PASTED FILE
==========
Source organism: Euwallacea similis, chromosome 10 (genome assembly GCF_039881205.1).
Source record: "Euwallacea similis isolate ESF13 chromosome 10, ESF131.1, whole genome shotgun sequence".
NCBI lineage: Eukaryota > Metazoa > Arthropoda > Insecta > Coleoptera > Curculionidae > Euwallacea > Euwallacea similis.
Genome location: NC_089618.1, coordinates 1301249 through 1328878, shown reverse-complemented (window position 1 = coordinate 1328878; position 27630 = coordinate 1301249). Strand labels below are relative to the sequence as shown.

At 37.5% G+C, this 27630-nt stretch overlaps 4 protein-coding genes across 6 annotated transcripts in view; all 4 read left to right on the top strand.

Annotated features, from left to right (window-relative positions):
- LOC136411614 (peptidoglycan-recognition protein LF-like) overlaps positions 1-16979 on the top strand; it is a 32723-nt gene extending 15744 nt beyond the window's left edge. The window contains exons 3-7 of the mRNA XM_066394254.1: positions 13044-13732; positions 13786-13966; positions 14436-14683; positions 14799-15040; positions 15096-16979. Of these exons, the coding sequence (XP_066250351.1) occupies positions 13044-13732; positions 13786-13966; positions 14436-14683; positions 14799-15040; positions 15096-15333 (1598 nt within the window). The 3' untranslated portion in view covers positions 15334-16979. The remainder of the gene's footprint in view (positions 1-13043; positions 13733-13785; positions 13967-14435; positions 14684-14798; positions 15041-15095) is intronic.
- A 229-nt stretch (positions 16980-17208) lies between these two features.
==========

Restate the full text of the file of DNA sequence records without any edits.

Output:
Source organism: Euwallacea similis, chromosome 10 (genome assembly GCF_039881205.1).
Source record: "Euwallacea similis isolate ESF13 chromosome 10, ESF131.1, whole genome shotgun sequence".
NCBI lineage: Eukaryota > Metazoa > Arthropoda > Insecta > Coleoptera > Curculionidae > Euwallacea > Euwallacea similis.
Genome location: NC_089618.1, coordinates 1301249 through 1328878, shown reverse-complemented (window position 1 = coordinate 1328878; position 27630 = coordinate 1301249). Strand labels below are relative to the sequence as shown.

At 37.5% G+C, this 27630-nt stretch overlaps 4 protein-coding genes across 6 annotated transcripts in view; all 4 read left to right on the top strand.

Annotated features, from left to right (window-relative positions):
- LOC136411614 (peptidoglycan-recognition protein LF-like) overlaps positions 1-16979 on the top strand; it is a 32723-nt gene extending 15744 nt beyond the window's left edge. The window contains exons 3-7 of the mRNA XM_066394254.1: positions 13044-13732; positions 13786-13966; positions 14436-14683; positions 14799-15040; positions 15096-16979. Of these exons, the coding sequence (XP_066250351.1) occupies positions 13044-13732; positions 13786-13966; positions 14436-14683; positions 14799-15040; positions 15096-15333 (1598 nt within the window). The 3' untranslated portion in view covers positions 15334-16979. The remainder of the gene's footprint in view (positions 1-13043; positions 13733-13785; positions 13967-14435; positions 14684-14798; positions 15041-15095) is intronic.
- A 229-nt stretch (positions 16980-17208) lies between these two features.